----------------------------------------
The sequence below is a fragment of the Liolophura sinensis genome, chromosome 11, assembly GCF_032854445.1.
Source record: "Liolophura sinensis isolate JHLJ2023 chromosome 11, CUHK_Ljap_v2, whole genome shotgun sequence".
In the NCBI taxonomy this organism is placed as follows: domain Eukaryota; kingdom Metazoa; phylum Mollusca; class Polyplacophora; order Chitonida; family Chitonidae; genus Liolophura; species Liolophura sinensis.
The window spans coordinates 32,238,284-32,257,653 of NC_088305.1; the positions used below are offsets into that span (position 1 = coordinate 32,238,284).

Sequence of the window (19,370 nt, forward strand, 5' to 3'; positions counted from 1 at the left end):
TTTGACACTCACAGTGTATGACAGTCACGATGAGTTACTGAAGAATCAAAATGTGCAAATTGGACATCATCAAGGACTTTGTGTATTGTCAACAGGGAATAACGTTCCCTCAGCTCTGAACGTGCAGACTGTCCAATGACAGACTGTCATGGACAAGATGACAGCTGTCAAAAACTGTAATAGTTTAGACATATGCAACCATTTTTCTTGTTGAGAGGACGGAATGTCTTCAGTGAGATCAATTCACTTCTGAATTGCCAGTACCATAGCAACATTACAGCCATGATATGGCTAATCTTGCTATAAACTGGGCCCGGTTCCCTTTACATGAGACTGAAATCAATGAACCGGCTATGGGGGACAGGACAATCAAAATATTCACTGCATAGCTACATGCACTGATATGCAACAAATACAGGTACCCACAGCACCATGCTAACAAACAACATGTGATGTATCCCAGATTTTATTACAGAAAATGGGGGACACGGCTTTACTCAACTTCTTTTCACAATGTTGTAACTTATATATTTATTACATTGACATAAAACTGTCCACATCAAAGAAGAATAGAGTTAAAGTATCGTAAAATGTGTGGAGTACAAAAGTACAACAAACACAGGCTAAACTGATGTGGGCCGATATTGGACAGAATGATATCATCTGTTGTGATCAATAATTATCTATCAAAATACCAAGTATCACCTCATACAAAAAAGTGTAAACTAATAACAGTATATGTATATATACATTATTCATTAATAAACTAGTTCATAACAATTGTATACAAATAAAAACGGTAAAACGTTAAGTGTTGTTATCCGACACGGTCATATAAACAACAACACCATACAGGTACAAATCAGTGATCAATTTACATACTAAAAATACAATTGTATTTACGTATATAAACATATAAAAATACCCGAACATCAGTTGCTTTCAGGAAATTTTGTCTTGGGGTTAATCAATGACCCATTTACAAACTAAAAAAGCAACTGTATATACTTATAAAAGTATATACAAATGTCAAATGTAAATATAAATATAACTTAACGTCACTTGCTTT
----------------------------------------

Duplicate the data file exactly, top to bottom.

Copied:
The sequence below is a fragment of the Liolophura sinensis genome, chromosome 11, assembly GCF_032854445.1.
Source record: "Liolophura sinensis isolate JHLJ2023 chromosome 11, CUHK_Ljap_v2, whole genome shotgun sequence".
In the NCBI taxonomy this organism is placed as follows: domain Eukaryota; kingdom Metazoa; phylum Mollusca; class Polyplacophora; order Chitonida; family Chitonidae; genus Liolophura; species Liolophura sinensis.
The window spans coordinates 32,238,284-32,257,653 of NC_088305.1; the positions used below are offsets into that span (position 1 = coordinate 32,238,284).

Sequence of the window (19,370 nt, forward strand, 5' to 3'; positions counted from 1 at the left end):
TTTGACACTCACAGTGTATGACAGTCACGATGAGTTACTGAAGAATCAAAATGTGCAAATTGGACATCATCAAGGACTTTGTGTATTGTCAACAGGGAATAACGTTCCCTCAGCTCTGAACGTGCAGACTGTCCAATGACAGACTGTCATGGACAAGATGACAGCTGTCAAAAACTGTAATAGTTTAGACATATGCAACCATTTTTCTTGTTGAGAGGACGGAATGTCTTCAGTGAGATCAATTCACTTCTGAATTGCCAGTACCATAGCAACATTACAGCCATGATATGGCTAATCTTGCTATAAACTGGGCCCGGTTCCCTTTACATGAGACTGAAATCAATGAACCGGCTATGGGGGACAGGACAATCAAAATATTCACTGCATAGCTACATGCACTGATATGCAACAAATACAGGTACCCACAGCACCATGCTAACAAACAACATGTGATGTATCCCAGATTTTATTACAGAAAATGGGGGACACGGCTTTACTCAACTTCTTTTCACAATGTTGTAACTTATATATTTATTACATTGACATAAAACTGTCCACATCAAAGAAGAATAGAGTTAAAGTATCGTAAAATGTGTGGAGTACAAAAGTACAACAAACACAGGCTAAACTGATGTGGGCCGATATTGGACAGAATGATATCATCTGTTGTGATCAATAATTATCTATCAAAATACCAAGTATCACCTCATACAAAAAAGTGTAAACTAATAACAGTATATGTATATATACATTATTCATTAATAAACTAGTTCATAACAATTGTATACAAATAAAAACGGTAAAACGTTAAGTGTTGTTATCCGACACGGTCATATAAACAACAACACCATACAGGTACAAATCAGTGATCAATTTACATACTAAAAATACAATTGTATTTACGTATATAAACATATAAAAATACCCGAACATCAGTTGCTTTCAGGAAATTTTGTCTTGGGGTTAATCAATGACCCATTTACAAACTAAAAAAGCAACTGTATATACTTATAAAAGTATATACAAATGTCAAATGTAAATATAAATATAACTTAACGTCACTTGCTTT